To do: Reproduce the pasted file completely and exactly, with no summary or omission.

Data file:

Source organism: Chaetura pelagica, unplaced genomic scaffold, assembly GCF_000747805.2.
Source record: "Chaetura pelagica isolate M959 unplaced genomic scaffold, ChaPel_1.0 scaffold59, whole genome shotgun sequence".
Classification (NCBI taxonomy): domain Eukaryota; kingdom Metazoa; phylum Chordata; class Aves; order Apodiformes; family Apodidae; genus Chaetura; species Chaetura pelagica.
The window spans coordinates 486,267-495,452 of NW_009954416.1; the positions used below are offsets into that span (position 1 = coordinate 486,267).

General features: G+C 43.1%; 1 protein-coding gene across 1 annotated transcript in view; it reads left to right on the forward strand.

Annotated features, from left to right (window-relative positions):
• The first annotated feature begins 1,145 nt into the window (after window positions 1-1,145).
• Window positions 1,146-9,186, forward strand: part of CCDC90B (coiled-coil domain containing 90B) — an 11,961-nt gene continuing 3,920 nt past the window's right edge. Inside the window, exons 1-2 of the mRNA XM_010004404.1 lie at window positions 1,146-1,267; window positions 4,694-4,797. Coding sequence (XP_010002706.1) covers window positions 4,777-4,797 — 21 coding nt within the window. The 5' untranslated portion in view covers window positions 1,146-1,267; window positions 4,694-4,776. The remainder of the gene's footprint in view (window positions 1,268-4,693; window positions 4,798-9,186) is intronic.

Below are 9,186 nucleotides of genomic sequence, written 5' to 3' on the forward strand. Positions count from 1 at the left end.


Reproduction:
Source organism: Chaetura pelagica, unplaced genomic scaffold, assembly GCF_000747805.2.
Source record: "Chaetura pelagica isolate M959 unplaced genomic scaffold, ChaPel_1.0 scaffold59, whole genome shotgun sequence".
Classification (NCBI taxonomy): domain Eukaryota; kingdom Metazoa; phylum Chordata; class Aves; order Apodiformes; family Apodidae; genus Chaetura; species Chaetura pelagica.
The window spans coordinates 486,267-495,452 of NW_009954416.1; the positions used below are offsets into that span (position 1 = coordinate 486,267).

General features: G+C 43.1%; 1 protein-coding gene across 1 annotated transcript in view; it reads left to right on the forward strand.

Annotated features, from left to right (window-relative positions):
• The first annotated feature begins 1,145 nt into the window (after window positions 1-1,145).
• Window positions 1,146-9,186, forward strand: part of CCDC90B (coiled-coil domain containing 90B) — an 11,961-nt gene continuing 3,920 nt past the window's right edge. Inside the window, exons 1-2 of the mRNA XM_010004404.1 lie at window positions 1,146-1,267; window positions 4,694-4,797. Coding sequence (XP_010002706.1) covers window positions 4,777-4,797 — 21 coding nt within the window. The 5' untranslated portion in view covers window positions 1,146-1,267; window positions 4,694-4,776. The remainder of the gene's footprint in view (window positions 1,268-4,693; window positions 4,798-9,186) is intronic.

Below are 9,186 nucleotides of genomic sequence, written 5' to 3' on the forward strand. Positions count from 1 at the left end.